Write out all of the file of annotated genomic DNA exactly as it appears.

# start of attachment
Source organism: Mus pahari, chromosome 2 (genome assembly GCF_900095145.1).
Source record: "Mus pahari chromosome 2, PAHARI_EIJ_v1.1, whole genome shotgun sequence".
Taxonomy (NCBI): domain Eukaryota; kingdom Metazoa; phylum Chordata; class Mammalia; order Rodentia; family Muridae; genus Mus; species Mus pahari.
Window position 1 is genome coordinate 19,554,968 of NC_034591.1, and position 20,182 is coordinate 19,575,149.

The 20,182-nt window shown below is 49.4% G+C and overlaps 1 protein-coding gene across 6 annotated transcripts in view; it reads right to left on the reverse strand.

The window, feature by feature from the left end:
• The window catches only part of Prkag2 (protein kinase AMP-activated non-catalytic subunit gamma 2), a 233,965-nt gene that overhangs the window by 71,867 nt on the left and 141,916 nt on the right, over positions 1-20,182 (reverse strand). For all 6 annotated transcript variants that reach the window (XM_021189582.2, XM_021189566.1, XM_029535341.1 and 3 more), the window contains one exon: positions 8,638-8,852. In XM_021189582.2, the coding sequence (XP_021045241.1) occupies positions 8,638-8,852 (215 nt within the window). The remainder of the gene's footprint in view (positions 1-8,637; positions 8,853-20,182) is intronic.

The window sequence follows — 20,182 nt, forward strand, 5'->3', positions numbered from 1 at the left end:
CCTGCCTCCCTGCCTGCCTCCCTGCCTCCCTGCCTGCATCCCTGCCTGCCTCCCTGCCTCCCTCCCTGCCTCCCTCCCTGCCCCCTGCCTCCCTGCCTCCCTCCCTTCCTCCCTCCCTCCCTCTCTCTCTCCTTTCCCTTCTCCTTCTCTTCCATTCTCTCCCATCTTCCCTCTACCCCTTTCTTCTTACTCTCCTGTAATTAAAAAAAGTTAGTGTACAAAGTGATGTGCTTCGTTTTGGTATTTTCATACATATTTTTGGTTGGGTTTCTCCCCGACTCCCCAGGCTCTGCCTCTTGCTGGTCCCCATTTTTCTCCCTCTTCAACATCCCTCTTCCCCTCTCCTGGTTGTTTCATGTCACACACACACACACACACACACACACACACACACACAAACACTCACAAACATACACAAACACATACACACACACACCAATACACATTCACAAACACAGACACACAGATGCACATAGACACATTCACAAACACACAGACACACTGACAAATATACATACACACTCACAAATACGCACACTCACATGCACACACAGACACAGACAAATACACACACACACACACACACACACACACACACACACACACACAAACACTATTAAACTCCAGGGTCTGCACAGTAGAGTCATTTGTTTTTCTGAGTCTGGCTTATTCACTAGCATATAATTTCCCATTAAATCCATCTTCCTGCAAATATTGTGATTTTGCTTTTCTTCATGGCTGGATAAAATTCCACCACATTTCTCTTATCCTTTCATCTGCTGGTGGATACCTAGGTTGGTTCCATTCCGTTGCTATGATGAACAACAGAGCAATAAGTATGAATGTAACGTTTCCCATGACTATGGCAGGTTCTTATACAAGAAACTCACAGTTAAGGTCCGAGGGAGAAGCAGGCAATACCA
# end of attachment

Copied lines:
Source organism: Mus pahari, chromosome 2 (genome assembly GCF_900095145.1).
Source record: "Mus pahari chromosome 2, PAHARI_EIJ_v1.1, whole genome shotgun sequence".
Taxonomy (NCBI): domain Eukaryota; kingdom Metazoa; phylum Chordata; class Mammalia; order Rodentia; family Muridae; genus Mus; species Mus pahari.
Window position 1 is genome coordinate 19,554,968 of NC_034591.1, and position 20,182 is coordinate 19,575,149.

The 20,182-nt window shown below is 49.4% G+C and overlaps 1 protein-coding gene across 6 annotated transcripts in view; it reads right to left on the reverse strand.

The window, feature by feature from the left end:
• The window catches only part of Prkag2 (protein kinase AMP-activated non-catalytic subunit gamma 2), a 233,965-nt gene that overhangs the window by 71,867 nt on the left and 141,916 nt on the right, over positions 1-20,182 (reverse strand). For all 6 annotated transcript variants that reach the window (XM_021189582.2, XM_021189566.1, XM_029535341.1 and 3 more), the window contains one exon: positions 8,638-8,852. In XM_021189582.2, the coding sequence (XP_021045241.1) occupies positions 8,638-8,852 (215 nt within the window). The remainder of the gene's footprint in view (positions 1-8,637; positions 8,853-20,182) is intronic.

The window sequence follows — 20,182 nt, forward strand, 5'->3', positions numbered from 1 at the left end:
CCTGCCTCCCTGCCTGCCTCCCTGCCTCCCTGCCTGCATCCCTGCCTGCCTCCCTGCCTCCCTCCCTGCCTCCCTCCCTGCCCCCTGCCTCCCTGCCTCCCTCCCTTCCTCCCTCCCTCCCTCTCTCTCTCCTTTCCCTTCTCCTTCTCTTCCATTCTCTCCCATCTTCCCTCTACCCCTTTCTTCTTACTCTCCTGTAATTAAAAAAAGTTAGTGTACAAAGTGATGTGCTTCGTTTTGGTATTTTCATACATATTTTTGGTTGGGTTTCTCCCCGACTCCCCAGGCTCTGCCTCTTGCTGGTCCCCATTTTTCTCCCTCTTCAACATCCCTCTTCCCCTCTCCTGGTTGTTTCATGTCACACACACACACACACACACACACACACACACACACAAACACTCACAAACATACACAAACACATACACACACACACCAATACACATTCACAAACACAGACACACAGATGCACATAGACACATTCACAAACACACAGACACACTGACAAATATACATACACACTCACAAATACGCACACTCACATGCACACACAGACACAGACAAATACACACACACACACACACACACACACACACACACACACACACAAACACTATTAAACTCCAGGGTCTGCACAGTAGAGTCATTTGTTTTTCTGAGTCTGGCTTATTCACTAGCATATAATTTCCCATTAAATCCATCTTCCTGCAAATATTGTGATTTTGCTTTTCTTCATGGCTGGATAAAATTCCACCACATTTCTCTTATCCTTTCATCTGCTGGTGGATACCTAGGTTGGTTCCATTCCGTTGCTATGATGAACAACAGAGCAATAAGTATGAATGTAACGTTTCCCATGACTATGGCAGGTTCTTATACAAGAAACTCACAGTTAAGGTCCGAGGGAGAAGCAGGCAATACCA